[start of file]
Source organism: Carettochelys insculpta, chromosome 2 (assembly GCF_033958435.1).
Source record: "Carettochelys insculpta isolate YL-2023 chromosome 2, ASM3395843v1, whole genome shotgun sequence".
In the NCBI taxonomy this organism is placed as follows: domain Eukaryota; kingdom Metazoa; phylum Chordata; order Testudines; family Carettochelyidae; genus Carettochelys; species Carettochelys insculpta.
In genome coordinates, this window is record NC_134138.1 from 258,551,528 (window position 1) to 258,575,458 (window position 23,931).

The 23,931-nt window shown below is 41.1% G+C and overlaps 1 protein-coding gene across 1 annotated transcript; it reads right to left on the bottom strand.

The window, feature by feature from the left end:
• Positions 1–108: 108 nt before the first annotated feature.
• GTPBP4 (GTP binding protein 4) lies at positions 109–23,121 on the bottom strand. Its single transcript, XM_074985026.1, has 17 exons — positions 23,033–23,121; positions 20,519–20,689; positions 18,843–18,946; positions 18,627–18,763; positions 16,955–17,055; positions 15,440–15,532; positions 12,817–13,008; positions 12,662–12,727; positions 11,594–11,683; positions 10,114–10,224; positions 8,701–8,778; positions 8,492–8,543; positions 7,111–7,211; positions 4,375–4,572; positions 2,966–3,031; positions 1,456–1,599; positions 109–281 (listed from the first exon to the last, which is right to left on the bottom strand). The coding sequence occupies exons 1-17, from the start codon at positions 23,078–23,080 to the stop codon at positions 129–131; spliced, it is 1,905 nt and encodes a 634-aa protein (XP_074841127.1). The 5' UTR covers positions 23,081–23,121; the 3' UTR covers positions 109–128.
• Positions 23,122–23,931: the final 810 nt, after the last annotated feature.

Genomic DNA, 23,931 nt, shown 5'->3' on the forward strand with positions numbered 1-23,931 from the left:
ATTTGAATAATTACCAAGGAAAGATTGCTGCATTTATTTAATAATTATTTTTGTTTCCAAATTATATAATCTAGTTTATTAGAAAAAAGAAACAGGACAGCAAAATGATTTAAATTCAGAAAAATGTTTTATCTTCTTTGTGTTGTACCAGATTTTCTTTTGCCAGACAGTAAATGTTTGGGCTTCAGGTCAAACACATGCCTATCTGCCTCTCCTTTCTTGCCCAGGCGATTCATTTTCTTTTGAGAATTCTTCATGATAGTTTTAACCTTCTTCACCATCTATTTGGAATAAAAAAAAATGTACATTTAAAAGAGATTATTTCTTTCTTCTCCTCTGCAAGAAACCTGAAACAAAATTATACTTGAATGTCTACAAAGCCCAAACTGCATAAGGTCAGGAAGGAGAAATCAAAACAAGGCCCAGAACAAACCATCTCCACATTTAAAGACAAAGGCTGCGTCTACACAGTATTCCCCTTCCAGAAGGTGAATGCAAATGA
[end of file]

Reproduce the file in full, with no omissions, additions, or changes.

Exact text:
Source organism: Carettochelys insculpta, chromosome 2 (assembly GCF_033958435.1).
Source record: "Carettochelys insculpta isolate YL-2023 chromosome 2, ASM3395843v1, whole genome shotgun sequence".
In the NCBI taxonomy this organism is placed as follows: domain Eukaryota; kingdom Metazoa; phylum Chordata; order Testudines; family Carettochelyidae; genus Carettochelys; species Carettochelys insculpta.
In genome coordinates, this window is record NC_134138.1 from 258,551,528 (window position 1) to 258,575,458 (window position 23,931).

The 23,931-nt window shown below is 41.1% G+C and overlaps 1 protein-coding gene across 1 annotated transcript; it reads right to left on the bottom strand.

The window, feature by feature from the left end:
• Positions 1–108: 108 nt before the first annotated feature.
• GTPBP4 (GTP binding protein 4) lies at positions 109–23,121 on the bottom strand. Its single transcript, XM_074985026.1, has 17 exons — positions 23,033–23,121; positions 20,519–20,689; positions 18,843–18,946; positions 18,627–18,763; positions 16,955–17,055; positions 15,440–15,532; positions 12,817–13,008; positions 12,662–12,727; positions 11,594–11,683; positions 10,114–10,224; positions 8,701–8,778; positions 8,492–8,543; positions 7,111–7,211; positions 4,375–4,572; positions 2,966–3,031; positions 1,456–1,599; positions 109–281 (listed from the first exon to the last, which is right to left on the bottom strand). The coding sequence occupies exons 1-17, from the start codon at positions 23,078–23,080 to the stop codon at positions 129–131; spliced, it is 1,905 nt and encodes a 634-aa protein (XP_074841127.1). The 5' UTR covers positions 23,081–23,121; the 3' UTR covers positions 109–128.
• Positions 23,122–23,931: the final 810 nt, after the last annotated feature.

Genomic DNA, 23,931 nt, shown 5'->3' on the forward strand with positions numbered 1-23,931 from the left:
ATTTGAATAATTACCAAGGAAAGATTGCTGCATTTATTTAATAATTATTTTTGTTTCCAAATTATATAATCTAGTTTATTAGAAAAAAGAAACAGGACAGCAAAATGATTTAAATTCAGAAAAATGTTTTATCTTCTTTGTGTTGTACCAGATTTTCTTTTGCCAGACAGTAAATGTTTGGGCTTCAGGTCAAACACATGCCTATCTGCCTCTCCTTTCTTGCCCAGGCGATTCATTTTCTTTTGAGAATTCTTCATGATAGTTTTAACCTTCTTCACCATCTATTTGGAATAAAAAAAAATGTACATTTAAAAGAGATTATTTCTTTCTTCTCCTCTGCAAGAAACCTGAAACAAAATTATACTTGAATGTCTACAAAGCCCAAACTGCATAAGGTCAGGAAGGAGAAATCAAAACAAGGCCCAGAACAAACCATCTCCACATTTAAAGACAAAGGCTGCGTCTACACAGTATTCCCCTTCCAGAAGGTGAATGCAAATGA